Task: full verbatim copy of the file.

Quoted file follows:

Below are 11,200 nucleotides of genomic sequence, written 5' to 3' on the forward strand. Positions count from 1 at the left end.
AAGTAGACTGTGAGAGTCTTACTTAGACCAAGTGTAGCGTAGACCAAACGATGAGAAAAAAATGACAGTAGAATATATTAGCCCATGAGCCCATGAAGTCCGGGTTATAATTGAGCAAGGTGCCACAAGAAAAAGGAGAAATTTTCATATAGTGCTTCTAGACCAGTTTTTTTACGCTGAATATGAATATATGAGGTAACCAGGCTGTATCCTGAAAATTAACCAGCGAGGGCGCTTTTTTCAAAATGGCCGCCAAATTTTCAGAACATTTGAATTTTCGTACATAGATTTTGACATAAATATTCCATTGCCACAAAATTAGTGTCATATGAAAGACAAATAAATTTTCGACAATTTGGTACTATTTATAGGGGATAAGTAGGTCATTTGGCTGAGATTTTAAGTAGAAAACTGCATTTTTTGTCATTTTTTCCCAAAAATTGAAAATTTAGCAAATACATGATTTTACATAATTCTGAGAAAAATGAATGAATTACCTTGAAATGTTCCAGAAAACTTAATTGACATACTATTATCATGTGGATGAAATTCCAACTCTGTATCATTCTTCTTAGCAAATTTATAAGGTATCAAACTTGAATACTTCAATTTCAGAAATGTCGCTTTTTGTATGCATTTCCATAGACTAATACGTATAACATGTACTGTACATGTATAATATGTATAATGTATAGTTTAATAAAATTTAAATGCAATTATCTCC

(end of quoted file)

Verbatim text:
Below are 11,200 nucleotides of genomic sequence, written 5' to 3' on the forward strand. Positions count from 1 at the left end.
AAGTAGACTGTGAGAGTCTTACTTAGACCAAGTGTAGCGTAGACCAAACGATGAGAAAAAAATGACAGTAGAATATATTAGCCCATGAGCCCATGAAGTCCGGGTTATAATTGAGCAAGGTGCCACAAGAAAAAGGAGAAATTTTCATATAGTGCTTCTAGACCAGTTTTTTTACGCTGAATATGAATATATGAGGTAACCAGGCTGTATCCTGAAAATTAACCAGCGAGGGCGCTTTTTTCAAAATGGCCGCCAAATTTTCAGAACATTTGAATTTTCGTACATAGATTTTGACATAAATATTCCATTGCCACAAAATTAGTGTCATATGAAAGACAAATAAATTTTCGACAATTTGGTACTATTTATAGGGGATAAGTAGGTCATTTGGCTGAGATTTTAAGTAGAAAACTGCATTTTTTGTCATTTTTTCCCAAAAATTGAAAATTTAGCAAATACATGATTTTACATAATTCTGAGAAAAATGAATGAATTACCTTGAAATGTTCCAGAAAACTTAATTGACATACTATTATCATGTGGATGAAATTCCAACTCTGTATCATTCTTCTTAGCAAATTTATAAGGTATCAAACTTGAATACTTCAATTTCAGAAATGTCGCTTTTTGTATGCATTTCCATAGACTAATACGTATAACATGTACTGTACATGTATAATATGTATAATGTATAGTTTAATAAAATTTAAATGCAATTATCTCC